High school students hold “Love Trumps Hate” rally

EO Smith High School student gather in Storrs Center with signs and chants for a "Love Trumps Hate" rally on Monday afternoon.  (Chris McDermott/The Daily Campus) 

Students from Edwin O. Smith High School emphasized solidarity at a peaceful “Love Trumps Hate” demonstration in Storrs Center on Monday afternoon.

“Last Wednesday a lot of activists were born, don’t let it die,” EO Smith senior and event organizer Sophia Blush said. “In the wise words of Dr. Suess: ‘Unless someone like you cares a whole awful lot, nothing is going to get better. It's not.’”

Over forty students and other community members gathered at noon in the town green, after receiving an early dismissal for teachers’ professional development. They marched from Storrs Center and then circled Mirror Lake at the nearby University of Connecticut.

The week since Donald Trump was elected has seen demonstrations in cities and at universities across the country , including one peaceful demonstration at UConn the day after the election.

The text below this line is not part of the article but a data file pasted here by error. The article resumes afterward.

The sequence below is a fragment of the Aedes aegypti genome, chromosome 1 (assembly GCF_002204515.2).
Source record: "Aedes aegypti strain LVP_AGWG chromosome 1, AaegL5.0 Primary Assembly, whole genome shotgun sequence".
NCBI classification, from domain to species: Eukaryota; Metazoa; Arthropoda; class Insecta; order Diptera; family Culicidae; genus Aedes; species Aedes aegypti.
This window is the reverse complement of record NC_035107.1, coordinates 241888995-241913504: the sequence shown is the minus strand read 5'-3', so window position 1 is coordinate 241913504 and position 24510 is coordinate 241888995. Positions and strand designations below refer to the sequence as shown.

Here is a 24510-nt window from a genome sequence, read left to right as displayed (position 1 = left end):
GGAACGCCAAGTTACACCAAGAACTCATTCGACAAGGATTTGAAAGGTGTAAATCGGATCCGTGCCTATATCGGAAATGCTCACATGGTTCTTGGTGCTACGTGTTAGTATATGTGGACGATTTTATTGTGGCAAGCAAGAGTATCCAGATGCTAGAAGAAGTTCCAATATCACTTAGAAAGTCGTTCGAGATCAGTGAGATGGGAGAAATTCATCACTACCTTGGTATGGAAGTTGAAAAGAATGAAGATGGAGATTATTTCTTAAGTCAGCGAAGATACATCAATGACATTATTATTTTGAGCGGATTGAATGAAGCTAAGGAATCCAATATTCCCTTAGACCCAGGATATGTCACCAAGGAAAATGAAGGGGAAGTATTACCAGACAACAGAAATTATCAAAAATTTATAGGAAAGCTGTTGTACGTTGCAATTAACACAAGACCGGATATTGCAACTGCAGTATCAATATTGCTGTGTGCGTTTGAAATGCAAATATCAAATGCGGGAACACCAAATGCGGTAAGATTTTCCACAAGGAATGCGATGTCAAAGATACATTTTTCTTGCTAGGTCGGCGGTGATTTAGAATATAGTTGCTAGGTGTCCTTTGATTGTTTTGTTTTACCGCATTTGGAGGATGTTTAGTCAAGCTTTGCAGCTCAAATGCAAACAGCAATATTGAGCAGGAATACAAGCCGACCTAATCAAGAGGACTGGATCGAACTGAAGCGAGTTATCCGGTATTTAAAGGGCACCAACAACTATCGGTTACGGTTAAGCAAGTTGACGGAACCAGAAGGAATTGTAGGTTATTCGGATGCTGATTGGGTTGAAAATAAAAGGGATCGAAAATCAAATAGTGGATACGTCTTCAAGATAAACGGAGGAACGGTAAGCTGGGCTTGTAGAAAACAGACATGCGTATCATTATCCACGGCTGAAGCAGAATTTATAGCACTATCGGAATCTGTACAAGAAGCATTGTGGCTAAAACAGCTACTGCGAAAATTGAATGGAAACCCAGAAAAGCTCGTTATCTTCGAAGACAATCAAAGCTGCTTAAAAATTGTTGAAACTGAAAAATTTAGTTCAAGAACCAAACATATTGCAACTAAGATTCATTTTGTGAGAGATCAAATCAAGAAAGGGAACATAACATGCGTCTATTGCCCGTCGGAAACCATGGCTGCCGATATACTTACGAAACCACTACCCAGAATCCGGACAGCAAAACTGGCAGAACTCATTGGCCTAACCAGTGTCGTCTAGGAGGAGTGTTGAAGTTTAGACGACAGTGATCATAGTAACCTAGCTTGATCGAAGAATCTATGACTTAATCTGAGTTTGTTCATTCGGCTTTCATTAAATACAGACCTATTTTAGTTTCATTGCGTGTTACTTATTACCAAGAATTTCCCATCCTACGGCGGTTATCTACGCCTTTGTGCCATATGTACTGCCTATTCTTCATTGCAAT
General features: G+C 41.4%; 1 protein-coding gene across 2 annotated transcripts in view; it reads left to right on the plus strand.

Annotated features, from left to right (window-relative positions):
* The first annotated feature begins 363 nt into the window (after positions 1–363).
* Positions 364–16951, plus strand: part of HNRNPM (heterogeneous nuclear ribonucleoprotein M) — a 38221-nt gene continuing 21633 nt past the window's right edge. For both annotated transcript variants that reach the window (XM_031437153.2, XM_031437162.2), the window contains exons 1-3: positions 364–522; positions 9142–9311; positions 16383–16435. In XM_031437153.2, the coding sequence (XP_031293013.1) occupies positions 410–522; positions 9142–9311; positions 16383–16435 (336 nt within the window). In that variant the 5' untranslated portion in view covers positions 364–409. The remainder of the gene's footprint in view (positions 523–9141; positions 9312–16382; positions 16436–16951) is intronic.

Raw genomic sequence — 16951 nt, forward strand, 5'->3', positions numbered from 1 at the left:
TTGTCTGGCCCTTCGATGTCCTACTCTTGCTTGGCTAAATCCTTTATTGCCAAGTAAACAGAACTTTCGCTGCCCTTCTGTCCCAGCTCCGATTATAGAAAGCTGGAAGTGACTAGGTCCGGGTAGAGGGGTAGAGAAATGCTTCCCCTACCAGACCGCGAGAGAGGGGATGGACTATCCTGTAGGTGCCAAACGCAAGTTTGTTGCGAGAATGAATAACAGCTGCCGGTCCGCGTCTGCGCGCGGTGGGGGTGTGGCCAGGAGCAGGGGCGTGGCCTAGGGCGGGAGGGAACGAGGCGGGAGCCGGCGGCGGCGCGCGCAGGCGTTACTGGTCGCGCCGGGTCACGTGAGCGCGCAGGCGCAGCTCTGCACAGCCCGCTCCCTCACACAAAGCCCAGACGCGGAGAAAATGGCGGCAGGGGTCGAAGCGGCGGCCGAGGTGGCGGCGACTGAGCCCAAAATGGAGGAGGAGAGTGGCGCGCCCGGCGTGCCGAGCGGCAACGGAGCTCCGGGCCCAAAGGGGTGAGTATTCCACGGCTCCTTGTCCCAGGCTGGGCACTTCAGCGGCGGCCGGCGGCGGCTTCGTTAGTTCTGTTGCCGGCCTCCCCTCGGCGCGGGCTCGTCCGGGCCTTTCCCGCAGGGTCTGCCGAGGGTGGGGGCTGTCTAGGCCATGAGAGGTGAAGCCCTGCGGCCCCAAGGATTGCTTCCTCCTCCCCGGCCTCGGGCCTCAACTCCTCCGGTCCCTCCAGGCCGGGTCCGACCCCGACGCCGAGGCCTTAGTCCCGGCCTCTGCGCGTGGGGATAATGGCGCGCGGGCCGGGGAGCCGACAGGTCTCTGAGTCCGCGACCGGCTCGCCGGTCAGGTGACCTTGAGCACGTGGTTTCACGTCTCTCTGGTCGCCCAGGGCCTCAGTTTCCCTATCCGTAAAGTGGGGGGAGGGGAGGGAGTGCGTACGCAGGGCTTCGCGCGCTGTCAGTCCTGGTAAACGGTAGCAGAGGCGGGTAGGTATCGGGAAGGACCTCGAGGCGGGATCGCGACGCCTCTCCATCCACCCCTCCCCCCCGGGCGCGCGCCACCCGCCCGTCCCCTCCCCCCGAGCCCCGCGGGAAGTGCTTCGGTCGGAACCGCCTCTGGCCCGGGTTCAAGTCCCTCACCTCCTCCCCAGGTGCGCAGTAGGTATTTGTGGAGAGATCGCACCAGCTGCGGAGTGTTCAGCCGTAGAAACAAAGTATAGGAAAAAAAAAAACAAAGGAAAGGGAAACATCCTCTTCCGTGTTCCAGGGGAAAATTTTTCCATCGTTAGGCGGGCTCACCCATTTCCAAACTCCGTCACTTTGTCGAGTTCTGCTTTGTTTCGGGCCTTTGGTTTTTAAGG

“We were motivated by the hate that’s aroused by his supporters,” Blush said. “A lot of bad things have happened to minority groups since he’s been elected from Trump supporters. We want there to be intellectual discourse between everyone, and we want everyone to live in a loving environment whether he’s president or not.”

There haven’t been any particular incidents at EO Smith, but there have been arguments and attention to the events, co-organizer and high school senior Eliza Pelto said.  

“You can definitely sense the tension in the town, the school, and the nation,” Pelto said.

Pelto added that she wanted this demonstration to be peaceful and positive.

“Wednesday morning a bunch of us got together and we all had strong feelings about what had just happened,” Pelto said. “We knew we had to do something about it because we’re the generation that has the power to do something about it. Me and Sophia had the idea to hold a peace rally rather than an anti-Trump rally.”

Pelto said she prefered “Love Trumps Hate” because it has a positive, affirming message rather than the chant “Not My President” (that has been present at many similar demonstrations) or “those with profanities in them.”